[0089] The host computer is not able to “see” the optimum block size, but writes to the tape device in standard block size, which can be less than the optimum block size, for example 2 kbytes, in the case of a tape device presenting a CD-ROM image to the host computer. Conversion between the transmission block size and the optimum block size is taken care of by storing data in the buffer in the tape drive firmware. For example where the tape drive is presenting a CD-ROM image, the host must be able to access that tape drive in 2 kbyte block size, otherwise the tape drive cannot present a CD-ROM image.

[0090] Specific implementations according to the present invention may allow a host device to access a tape drive using a block size which is less than the optimum block size to which a tape media can be written to directly by a tape mechanism, by buffering payload data before writing to the tape media, and by buffering data read from the tape media prior returning to a host computer device.

Referenced by
Citing PatentFiling datePublication dateApplicantTitle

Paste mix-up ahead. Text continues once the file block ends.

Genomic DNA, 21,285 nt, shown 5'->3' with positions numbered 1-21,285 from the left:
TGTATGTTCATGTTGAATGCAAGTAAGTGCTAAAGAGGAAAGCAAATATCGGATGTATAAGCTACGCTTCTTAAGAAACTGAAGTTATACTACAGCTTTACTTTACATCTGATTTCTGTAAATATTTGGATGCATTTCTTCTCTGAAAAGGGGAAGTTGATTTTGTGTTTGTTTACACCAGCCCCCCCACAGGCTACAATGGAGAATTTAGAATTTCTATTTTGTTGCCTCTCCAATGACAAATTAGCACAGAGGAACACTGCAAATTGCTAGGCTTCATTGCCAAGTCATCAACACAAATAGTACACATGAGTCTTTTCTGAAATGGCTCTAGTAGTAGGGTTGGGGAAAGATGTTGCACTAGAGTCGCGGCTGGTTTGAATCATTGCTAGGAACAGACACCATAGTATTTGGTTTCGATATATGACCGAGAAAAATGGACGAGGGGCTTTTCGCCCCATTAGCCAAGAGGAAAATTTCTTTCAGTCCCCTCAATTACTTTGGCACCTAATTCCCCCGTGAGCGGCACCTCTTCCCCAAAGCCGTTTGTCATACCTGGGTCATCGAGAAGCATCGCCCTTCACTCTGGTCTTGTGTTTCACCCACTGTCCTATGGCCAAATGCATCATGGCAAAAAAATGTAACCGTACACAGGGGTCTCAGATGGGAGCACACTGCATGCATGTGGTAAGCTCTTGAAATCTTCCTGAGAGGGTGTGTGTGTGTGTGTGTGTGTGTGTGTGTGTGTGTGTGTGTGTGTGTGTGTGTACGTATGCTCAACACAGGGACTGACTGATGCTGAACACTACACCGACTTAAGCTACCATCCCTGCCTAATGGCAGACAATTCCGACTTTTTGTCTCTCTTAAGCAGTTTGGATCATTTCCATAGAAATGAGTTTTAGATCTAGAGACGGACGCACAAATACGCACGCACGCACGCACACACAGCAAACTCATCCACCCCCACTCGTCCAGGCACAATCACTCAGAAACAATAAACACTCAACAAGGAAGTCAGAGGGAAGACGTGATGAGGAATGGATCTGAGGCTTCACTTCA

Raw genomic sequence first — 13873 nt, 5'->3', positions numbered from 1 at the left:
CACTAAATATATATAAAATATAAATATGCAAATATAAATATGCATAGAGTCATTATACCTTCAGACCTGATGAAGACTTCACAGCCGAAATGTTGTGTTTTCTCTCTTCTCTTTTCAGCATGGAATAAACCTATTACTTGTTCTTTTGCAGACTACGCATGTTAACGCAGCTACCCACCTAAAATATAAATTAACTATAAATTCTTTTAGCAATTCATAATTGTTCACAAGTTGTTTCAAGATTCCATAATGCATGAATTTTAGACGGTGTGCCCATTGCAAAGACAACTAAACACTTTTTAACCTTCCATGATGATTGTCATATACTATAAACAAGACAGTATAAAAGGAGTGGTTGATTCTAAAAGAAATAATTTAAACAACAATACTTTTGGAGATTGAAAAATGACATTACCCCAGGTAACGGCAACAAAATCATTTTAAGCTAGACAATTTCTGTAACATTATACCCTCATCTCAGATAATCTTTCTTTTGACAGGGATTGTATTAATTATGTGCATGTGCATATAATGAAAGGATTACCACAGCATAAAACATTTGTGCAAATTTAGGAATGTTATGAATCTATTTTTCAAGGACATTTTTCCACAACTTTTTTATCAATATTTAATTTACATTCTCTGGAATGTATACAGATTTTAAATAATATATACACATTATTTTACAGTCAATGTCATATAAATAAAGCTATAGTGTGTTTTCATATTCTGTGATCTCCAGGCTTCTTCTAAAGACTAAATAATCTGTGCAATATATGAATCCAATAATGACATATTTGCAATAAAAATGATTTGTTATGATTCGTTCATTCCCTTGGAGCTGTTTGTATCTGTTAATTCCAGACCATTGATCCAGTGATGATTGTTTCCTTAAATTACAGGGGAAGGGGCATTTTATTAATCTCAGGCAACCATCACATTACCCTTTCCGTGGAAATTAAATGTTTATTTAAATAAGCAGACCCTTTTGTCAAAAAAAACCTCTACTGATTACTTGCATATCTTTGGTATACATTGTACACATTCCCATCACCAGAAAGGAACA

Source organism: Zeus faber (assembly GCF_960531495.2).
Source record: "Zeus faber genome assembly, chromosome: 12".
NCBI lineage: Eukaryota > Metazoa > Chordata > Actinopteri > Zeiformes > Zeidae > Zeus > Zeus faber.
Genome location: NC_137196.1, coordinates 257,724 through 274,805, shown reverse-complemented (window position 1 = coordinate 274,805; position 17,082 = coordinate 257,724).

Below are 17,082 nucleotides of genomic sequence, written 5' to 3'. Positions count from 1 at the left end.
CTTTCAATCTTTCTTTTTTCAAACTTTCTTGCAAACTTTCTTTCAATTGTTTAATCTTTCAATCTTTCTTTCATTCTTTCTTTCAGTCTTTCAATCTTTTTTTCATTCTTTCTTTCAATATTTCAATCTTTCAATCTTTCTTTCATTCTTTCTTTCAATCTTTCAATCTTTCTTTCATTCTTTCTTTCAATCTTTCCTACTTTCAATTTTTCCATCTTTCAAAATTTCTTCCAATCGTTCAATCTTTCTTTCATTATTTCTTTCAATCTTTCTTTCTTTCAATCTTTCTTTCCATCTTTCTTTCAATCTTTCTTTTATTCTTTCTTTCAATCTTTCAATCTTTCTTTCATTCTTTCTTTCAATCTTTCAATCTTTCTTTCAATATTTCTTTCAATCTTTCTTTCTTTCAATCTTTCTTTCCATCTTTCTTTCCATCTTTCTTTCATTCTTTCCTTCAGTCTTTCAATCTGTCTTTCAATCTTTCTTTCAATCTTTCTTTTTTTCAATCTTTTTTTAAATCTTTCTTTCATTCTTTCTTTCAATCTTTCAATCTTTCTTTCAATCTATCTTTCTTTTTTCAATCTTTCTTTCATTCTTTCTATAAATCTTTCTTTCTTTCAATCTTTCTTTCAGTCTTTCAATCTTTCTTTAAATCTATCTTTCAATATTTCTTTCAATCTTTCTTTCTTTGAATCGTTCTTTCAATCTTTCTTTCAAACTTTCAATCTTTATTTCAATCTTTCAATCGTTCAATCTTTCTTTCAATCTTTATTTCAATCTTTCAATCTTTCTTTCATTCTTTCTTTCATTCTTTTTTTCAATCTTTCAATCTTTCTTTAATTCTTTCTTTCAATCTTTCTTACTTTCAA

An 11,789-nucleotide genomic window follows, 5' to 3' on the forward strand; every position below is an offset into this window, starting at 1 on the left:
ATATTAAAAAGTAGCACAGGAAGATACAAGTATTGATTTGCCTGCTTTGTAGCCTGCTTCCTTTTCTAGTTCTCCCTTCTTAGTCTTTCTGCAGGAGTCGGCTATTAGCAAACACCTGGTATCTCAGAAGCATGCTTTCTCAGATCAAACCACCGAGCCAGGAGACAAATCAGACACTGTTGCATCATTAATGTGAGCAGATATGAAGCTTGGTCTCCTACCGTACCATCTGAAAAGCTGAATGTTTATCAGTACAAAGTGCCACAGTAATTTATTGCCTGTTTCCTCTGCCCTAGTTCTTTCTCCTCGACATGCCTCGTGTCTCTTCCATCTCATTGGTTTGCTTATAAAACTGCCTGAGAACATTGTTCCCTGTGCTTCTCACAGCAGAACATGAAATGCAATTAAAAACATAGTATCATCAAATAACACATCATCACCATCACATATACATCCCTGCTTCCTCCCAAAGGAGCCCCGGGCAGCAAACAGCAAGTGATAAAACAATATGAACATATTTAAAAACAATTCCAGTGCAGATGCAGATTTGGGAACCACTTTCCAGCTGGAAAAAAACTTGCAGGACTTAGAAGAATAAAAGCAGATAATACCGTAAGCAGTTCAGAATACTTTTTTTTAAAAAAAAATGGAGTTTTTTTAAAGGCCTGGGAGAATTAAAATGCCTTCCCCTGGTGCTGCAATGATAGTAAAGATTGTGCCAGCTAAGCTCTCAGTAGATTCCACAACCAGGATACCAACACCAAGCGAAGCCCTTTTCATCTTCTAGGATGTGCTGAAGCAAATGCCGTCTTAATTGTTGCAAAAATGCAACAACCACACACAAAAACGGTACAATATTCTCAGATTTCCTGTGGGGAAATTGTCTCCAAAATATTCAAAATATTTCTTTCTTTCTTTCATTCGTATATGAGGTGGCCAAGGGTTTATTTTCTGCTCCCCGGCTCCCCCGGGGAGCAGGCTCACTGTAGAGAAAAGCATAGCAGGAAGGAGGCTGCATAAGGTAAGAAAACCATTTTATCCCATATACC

US7117302Feb 28, 2005Oct 3, 2006Hewlett-Packard Development Company, L.P.Boot techniques involving tape media
US7266655Apr 29, 2004Sep 4, 2007Veritas Operating CorporationSynthesized backup set catalog
US8489841 *Dec 10, 2009Jul 16, 2013Western Digital Technologies, Inc.Manufacturing station dynamically configuring a data storage device with a validated configuration data record
US8555053 *Aug 29, 2008Oct 8, 2013Crossroads Systems, Inc.System and method for adjusting to drive specific criteria
US8621115Jun 16, 2011Dec 31, 2013Western Digital Technologies, Inc.Configuring a data storage device with a configuration data record set in response to a configuration code
US8713224 *Sep 21, 2005Apr 29, 2014Marvell International Ltd.System and method for transferring data in storage controllers
Classifications
U.S. Classification710/65, 711/171, 711/111, G9B/20.016
International ClassificationG11B20/12, G06F3/06
Cooperative ClassificationG11B2020/1062, G11B20/1201, G06F3/0613, G06F3/0656, G06F3/0686, G11B2020/1087
European ClassificationG06F3/06A6L4L, G06F3/06A4T2, G06F3/06A2P4, G11B20/12B